In all this Job did not sin or charge God with wrong (Job 1:22).
This is not hard to understand. It’s just hard to believe God, which is why the world is in the condition it’s in.
Sovereign Over World Rulers
God is sovereign over world rulers. Maybe the next phone call will be about the assassination of the President. What will you say about that? Daniel 4:17 says:
The Most High rules the kingdom of men and gives it to whom he will and sets over it the lowliest of men.
Proverbs 21:1 says:
The king’s heart is a stream of water in the hand of the Lord;
he turns it wherever he will.
Sovereign Over the Powers of Darkness
God is sovereign over Satan and demons. Mark 1:27 says:
They were all amazed, so that they questioned among themselves, saying, “What is this? A new teaching with authority! He commands even the unclean spirits, and they obey him.”
This is not difficult. This is called Christianity. What is wrong with our pastors on the telephone? I was riding home from a morning prayer meeting last week, and here it comes again. It was Minnesota Public Radio interviewing Dean Johnson who is a Protestant chaplain and he’s also a senator in the Minnesota Senate. Three Minnesota boys had just been killed that week in Iraq, and he was being interviewed about how chaplains help families, and she asked him the golden question — just ask me this question — she said, “How do you help the families at a time like this?” He said not one word about God, not one word about Christ, and not one word about prayer. This Protestant chaplain would not say one word.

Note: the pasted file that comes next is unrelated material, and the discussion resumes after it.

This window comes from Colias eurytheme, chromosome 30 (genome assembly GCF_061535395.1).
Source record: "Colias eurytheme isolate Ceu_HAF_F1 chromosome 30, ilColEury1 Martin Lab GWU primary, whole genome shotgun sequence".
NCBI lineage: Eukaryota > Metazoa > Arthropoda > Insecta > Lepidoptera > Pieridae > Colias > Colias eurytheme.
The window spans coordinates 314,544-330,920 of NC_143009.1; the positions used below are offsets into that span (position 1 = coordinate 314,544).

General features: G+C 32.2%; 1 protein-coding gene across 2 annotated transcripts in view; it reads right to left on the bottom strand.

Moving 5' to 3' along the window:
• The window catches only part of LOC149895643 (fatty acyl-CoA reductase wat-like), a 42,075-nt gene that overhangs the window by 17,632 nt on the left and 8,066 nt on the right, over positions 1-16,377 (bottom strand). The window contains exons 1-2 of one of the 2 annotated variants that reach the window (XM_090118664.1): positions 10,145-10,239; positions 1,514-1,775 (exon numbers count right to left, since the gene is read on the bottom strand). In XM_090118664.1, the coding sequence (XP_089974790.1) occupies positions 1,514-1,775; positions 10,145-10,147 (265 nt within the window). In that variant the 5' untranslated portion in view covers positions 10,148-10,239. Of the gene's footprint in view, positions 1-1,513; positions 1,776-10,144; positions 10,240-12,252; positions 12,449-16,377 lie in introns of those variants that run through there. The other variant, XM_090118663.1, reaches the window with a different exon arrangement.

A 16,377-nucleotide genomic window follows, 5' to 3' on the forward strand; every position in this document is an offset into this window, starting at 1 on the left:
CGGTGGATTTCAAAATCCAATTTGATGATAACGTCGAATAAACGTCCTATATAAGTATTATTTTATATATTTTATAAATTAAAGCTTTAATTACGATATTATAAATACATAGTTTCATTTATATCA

Tonight, I’m so eager to hear what you have to say because here’s a question I have for you right now, Josh. I’m wondering whether these pastors and chaplains on panels and on telephones are not telling the truth because they just bought into what you said — namely, there’s no use to say it. I don’t think so. I hope not. If that’s the way you’re interpreting him, don’t do it. Tell the truth on the telephone and then go obey what he says tonight. I think I know what he’s going to say.
Sovereign Over Life and Death
God is sovereign over life and death. Deuteronomy 32:39 says:
See now that I, even I, am he,
and there is no god beside me;
I kill and I make alive;
I wound and I heal;
and there is none that can deliver out of my hand.
First Samuel 2:6 says:
The Lord kills and brings to life;
he brings down to Sheol and raises up.
Or listen to this amazing text in James 4:13–16: